Nearly 73 million American households are home to at least one pet, according to the AmericanPetProductsManufacturersAssociation. Many of these pet owners will tell you that their pets have improved their life, and a growing body of scientific evidence confirms that owning a pet can improve your physical, mental and emotional health.
One of the most recent studies was completed by researchers at St. Louis University and Miami University in Ohio. Focusing on “everyday people” who aren’t affected by significant health challenges, the study found a variety of physical and emotional benefits associated with pet ownership.
It also found that most pet owners have healthy relationships with key people in their lives, busting the myth that a strong relationship with a pet is a replacement for human relationships.
Here are 10 of the ways that pets can improve your health:
- Lift moods: People who love animals find that their mood is lifted when they spend time with a pet. Research also supports the mood-enhancing benefits of pet ownership.
- Reduce anxiety: Pet owners feel safer and less afraid of being a crime victim when walking a dog or sharing their home with a dog. Caring for an animal has a calming effect that can also help reduce anxiety.
- Decrease depression: People who are lacking in social support often are affected by isolation, loneliness and resulting depression. The emotional bond that pets provide can lessen the symptoms of depression. According to PsychologyToday, the likelihood that a non-pet owner will be diagnosed with clinical depression is four times higher than for pet owners who are the same age.
- Improve social support: In addition to providing an emotional bond, pets can help people who are living alone establish human relationships. Pet ownership is a shared experience that brings people together; as anyone who walks a dog can confirm, dog owners will usually stop and chat with other dog owners.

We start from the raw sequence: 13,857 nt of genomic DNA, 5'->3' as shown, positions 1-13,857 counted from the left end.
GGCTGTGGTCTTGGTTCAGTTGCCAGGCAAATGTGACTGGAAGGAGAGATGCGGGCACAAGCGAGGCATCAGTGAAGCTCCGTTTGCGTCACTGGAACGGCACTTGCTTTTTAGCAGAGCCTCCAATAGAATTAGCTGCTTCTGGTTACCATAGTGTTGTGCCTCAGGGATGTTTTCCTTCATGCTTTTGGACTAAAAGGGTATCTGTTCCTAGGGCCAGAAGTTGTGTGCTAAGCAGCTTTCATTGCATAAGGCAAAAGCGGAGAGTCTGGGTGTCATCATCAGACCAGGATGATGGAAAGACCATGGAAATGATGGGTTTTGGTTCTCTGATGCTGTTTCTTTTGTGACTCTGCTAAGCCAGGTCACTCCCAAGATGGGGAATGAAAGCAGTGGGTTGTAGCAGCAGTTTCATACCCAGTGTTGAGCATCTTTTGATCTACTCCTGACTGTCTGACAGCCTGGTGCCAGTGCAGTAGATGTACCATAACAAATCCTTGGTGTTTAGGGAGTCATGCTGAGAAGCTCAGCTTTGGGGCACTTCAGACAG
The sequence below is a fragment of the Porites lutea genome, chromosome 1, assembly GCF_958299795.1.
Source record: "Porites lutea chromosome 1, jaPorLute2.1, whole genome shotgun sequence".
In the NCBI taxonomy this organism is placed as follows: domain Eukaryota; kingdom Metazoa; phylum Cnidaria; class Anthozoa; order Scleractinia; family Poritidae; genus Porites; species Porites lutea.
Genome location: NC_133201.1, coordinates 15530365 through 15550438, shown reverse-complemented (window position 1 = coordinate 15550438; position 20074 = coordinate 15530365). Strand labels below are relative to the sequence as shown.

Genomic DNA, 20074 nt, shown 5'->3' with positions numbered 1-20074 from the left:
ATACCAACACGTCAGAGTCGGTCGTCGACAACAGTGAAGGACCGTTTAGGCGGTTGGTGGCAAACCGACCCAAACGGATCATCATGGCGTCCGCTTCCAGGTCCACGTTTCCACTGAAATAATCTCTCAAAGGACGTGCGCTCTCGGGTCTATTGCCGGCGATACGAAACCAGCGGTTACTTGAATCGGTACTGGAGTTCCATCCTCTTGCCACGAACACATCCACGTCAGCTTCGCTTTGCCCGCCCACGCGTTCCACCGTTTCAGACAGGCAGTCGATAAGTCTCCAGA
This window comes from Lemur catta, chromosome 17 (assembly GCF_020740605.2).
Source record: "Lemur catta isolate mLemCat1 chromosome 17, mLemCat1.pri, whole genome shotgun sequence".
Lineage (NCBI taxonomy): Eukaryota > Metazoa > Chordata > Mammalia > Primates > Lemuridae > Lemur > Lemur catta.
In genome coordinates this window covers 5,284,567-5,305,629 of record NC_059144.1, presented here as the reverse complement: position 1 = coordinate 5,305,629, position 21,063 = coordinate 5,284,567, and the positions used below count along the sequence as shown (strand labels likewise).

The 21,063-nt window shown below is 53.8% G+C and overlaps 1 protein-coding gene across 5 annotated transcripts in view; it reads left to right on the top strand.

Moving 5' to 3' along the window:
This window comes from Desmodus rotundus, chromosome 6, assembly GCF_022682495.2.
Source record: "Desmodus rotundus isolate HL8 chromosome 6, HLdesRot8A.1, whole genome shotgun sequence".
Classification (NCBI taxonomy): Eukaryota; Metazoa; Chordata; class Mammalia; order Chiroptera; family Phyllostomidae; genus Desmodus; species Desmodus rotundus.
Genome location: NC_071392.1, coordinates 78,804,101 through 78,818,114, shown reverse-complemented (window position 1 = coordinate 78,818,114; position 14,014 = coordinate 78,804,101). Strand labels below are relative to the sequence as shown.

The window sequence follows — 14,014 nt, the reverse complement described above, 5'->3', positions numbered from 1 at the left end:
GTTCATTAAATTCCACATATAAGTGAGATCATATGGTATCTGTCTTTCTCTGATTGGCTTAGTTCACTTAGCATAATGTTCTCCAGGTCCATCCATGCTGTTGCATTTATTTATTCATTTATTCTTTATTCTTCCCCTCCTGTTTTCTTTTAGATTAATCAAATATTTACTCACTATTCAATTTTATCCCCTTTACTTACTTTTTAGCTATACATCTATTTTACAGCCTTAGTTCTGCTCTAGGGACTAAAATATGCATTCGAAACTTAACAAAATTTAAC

- Increase physical fitness: Taking a dog for a walk each day contributes to a pet owner’s physical fitness. TIME reports that dog owners are 34 percent more likely to get the proper amount of exercise for good health. Interacting with any type of pet can also contribute to physical fitness by relieving stress.
- Lower blood pressure and reduce stress: In a study presented at a meeting of the AmericanHeartAssociation, two groups of stockbrokers were tested for work-related high blood pressure and stress. Those who had been given a pet reduced their stress-related high blood pressure by half.
- Lower cholesterol: People with pets have been found to have lower cholesterol compared to people with similar height and weight who don’t own pets. There are also indications that pet ownership can lower triglycerides and help protect heart health.
- Avoid allergies and improve immunity: A Swedish study found that children who live with a pet during their first year of life have a lower incidence of allergies, while a study conducted in the United Kingdom found that kids with pets have fewer school sick days.
- Improve longevity following heart attacks: Follow-up studies of people who were hospitalized for heart attacks have found that pet owners have a significantly higher survival rate. Cardiologists theorize that the social support and bonds of affection provided by pets reduces the stress that contributes to cardiovascular problems.
- Reduce medication requirements: According to the non-profit organization PetPartners, hospital patients and nursing home residents who are visited by therapy pets require less pain medication and medical attention.
Erica is the community manager for Georgetown University’s online Masters in Nursing program. Outside of work, she adores photography, exploring New York City and meeting new people.